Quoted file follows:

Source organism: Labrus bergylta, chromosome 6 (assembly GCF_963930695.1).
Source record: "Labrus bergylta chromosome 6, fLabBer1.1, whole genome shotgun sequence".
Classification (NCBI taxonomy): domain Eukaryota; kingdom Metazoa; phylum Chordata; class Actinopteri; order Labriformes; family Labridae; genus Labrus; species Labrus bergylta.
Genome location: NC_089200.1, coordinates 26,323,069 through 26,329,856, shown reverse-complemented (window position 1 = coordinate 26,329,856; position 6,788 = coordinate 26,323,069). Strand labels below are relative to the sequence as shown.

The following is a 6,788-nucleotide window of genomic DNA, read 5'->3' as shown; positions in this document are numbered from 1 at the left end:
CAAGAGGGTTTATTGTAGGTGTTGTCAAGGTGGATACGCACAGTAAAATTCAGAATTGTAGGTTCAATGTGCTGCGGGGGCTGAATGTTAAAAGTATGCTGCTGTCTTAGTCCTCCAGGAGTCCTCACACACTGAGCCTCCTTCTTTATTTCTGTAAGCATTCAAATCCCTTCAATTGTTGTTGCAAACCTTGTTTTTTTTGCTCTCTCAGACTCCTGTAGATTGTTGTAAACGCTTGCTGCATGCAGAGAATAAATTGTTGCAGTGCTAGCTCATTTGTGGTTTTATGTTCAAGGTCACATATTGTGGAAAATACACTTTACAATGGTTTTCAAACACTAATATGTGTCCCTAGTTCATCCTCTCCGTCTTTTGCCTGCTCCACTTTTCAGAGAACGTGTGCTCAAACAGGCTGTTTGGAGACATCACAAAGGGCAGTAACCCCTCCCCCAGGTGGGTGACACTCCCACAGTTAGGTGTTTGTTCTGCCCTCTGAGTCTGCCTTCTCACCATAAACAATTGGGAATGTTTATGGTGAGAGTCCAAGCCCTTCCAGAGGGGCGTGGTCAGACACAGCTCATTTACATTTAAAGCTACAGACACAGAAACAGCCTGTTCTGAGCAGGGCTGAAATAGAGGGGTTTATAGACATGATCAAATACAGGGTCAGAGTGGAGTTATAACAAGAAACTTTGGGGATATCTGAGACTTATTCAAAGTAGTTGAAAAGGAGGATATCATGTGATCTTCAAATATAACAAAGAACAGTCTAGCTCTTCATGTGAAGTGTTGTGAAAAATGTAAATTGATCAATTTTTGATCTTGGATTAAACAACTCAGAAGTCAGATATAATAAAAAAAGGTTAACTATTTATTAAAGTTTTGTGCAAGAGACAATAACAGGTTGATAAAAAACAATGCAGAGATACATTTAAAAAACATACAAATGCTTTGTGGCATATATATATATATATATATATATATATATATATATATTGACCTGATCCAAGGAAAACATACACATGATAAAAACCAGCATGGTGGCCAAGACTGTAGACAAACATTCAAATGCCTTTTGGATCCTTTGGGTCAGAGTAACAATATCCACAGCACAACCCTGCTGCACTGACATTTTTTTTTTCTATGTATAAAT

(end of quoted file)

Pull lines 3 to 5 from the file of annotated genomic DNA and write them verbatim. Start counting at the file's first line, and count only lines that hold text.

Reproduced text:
Classification (NCBI taxonomy): domain Eukaryota; kingdom Metazoa; phylum Chordata; class Actinopteri; order Labriformes; family Labridae; genus Labrus; species Labrus bergylta.
Genome location: NC_089200.1, coordinates 26,323,069 through 26,329,856, shown reverse-complemented (window position 1 = coordinate 26,329,856; position 6,788 = coordinate 26,323,069). Strand labels below are relative to the sequence as shown.

The following is a 6,788-nucleotide window of genomic DNA, read 5'->3' as shown; positions in this document are numbered from 1 at the left end: